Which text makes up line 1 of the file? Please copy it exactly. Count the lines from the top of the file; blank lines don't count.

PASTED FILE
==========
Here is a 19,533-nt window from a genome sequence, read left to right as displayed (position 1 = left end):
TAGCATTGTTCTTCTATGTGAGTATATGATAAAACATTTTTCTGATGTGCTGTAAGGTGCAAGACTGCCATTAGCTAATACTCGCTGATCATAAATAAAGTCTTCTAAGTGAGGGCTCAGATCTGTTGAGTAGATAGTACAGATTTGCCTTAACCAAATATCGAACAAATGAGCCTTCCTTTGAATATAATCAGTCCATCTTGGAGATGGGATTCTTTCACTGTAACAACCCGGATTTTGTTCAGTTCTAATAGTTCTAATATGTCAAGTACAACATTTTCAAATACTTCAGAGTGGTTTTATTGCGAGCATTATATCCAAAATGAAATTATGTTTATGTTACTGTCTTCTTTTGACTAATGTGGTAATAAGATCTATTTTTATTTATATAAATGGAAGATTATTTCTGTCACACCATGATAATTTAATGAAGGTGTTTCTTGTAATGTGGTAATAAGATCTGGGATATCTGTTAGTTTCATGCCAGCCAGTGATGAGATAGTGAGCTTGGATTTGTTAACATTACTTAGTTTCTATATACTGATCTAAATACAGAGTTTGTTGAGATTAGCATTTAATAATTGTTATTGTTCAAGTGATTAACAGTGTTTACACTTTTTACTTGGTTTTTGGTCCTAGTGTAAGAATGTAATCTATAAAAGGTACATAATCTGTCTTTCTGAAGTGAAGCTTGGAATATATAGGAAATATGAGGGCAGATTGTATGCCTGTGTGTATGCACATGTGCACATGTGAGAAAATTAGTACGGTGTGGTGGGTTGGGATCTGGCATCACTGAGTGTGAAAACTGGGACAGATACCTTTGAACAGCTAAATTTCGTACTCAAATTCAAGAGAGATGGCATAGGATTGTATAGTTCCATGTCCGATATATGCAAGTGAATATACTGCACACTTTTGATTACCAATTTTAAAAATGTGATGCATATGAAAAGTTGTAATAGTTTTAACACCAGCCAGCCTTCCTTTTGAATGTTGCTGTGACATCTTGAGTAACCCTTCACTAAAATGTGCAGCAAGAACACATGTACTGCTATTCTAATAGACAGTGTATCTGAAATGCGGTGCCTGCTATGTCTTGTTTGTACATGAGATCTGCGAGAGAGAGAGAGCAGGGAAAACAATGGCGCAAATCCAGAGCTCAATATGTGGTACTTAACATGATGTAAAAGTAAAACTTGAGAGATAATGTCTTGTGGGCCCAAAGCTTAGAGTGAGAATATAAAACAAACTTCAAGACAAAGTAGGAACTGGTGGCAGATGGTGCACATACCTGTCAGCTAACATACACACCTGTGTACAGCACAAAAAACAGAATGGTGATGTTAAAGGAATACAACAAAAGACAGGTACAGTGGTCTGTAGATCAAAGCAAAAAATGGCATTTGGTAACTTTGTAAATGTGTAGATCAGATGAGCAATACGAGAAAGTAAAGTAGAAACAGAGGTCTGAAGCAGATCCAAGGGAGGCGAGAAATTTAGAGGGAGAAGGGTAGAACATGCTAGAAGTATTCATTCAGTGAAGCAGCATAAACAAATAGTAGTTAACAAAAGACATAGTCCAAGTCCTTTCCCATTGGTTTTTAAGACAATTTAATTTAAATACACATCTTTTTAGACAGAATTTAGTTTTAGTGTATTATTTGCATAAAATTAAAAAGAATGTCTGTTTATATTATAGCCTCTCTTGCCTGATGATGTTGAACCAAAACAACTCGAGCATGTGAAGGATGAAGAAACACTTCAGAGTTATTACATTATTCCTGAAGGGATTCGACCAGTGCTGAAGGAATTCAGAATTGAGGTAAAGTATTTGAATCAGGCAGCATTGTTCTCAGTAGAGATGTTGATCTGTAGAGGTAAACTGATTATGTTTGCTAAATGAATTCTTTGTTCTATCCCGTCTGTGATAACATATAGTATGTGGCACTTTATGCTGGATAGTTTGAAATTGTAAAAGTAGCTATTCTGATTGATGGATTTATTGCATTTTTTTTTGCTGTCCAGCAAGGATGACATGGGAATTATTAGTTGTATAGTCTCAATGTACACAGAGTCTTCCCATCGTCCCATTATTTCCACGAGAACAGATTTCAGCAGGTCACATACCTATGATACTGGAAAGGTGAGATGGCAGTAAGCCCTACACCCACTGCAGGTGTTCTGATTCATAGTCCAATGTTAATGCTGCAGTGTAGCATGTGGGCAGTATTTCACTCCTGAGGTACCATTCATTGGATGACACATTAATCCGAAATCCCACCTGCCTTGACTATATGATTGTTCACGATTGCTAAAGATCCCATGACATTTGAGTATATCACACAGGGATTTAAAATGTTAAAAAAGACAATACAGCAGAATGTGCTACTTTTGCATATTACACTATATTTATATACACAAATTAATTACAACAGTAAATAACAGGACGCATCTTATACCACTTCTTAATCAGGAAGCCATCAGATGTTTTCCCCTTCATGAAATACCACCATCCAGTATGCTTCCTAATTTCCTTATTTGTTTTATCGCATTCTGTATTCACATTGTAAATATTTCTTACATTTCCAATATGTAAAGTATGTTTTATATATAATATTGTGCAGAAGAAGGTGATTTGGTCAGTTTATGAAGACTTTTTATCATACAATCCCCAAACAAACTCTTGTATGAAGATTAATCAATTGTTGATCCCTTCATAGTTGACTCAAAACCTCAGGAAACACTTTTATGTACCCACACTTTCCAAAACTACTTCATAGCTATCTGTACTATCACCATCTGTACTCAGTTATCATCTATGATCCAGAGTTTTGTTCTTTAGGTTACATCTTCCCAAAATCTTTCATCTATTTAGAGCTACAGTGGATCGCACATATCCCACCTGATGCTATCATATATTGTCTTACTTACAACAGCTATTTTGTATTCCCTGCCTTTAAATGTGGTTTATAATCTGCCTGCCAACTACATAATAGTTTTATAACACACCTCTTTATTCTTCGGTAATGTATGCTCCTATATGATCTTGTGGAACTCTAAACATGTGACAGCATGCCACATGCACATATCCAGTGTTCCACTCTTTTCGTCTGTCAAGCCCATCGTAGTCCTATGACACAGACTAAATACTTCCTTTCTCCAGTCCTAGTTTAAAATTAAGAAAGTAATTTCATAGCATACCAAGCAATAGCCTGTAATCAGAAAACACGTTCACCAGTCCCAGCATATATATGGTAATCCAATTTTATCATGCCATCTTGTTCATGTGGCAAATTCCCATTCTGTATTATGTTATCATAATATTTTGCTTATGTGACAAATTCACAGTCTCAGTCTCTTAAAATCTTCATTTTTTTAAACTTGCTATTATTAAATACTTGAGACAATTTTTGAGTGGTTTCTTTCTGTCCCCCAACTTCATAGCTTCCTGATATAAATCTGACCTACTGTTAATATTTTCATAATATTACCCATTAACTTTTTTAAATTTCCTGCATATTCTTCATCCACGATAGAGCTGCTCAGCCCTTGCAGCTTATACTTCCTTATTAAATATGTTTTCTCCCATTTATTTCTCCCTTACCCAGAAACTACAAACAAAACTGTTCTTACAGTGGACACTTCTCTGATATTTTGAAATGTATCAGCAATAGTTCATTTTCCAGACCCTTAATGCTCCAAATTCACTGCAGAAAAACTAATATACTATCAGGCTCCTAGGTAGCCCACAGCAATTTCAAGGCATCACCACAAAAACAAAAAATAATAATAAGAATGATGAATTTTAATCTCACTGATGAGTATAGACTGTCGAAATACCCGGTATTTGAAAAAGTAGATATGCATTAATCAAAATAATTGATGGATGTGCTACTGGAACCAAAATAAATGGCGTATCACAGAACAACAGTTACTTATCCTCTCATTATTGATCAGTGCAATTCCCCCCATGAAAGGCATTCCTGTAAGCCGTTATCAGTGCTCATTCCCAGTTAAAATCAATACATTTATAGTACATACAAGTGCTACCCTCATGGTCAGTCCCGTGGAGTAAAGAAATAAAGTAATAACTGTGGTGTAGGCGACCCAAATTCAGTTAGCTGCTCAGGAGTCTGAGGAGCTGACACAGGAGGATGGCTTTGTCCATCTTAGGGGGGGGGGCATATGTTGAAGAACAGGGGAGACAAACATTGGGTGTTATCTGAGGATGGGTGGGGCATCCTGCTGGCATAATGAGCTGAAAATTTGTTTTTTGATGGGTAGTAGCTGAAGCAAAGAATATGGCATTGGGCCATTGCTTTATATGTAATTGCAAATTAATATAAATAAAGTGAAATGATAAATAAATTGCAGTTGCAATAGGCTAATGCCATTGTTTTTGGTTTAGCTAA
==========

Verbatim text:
Here is a 19,533-nt window from a genome sequence, read left to right as displayed (position 1 = left end):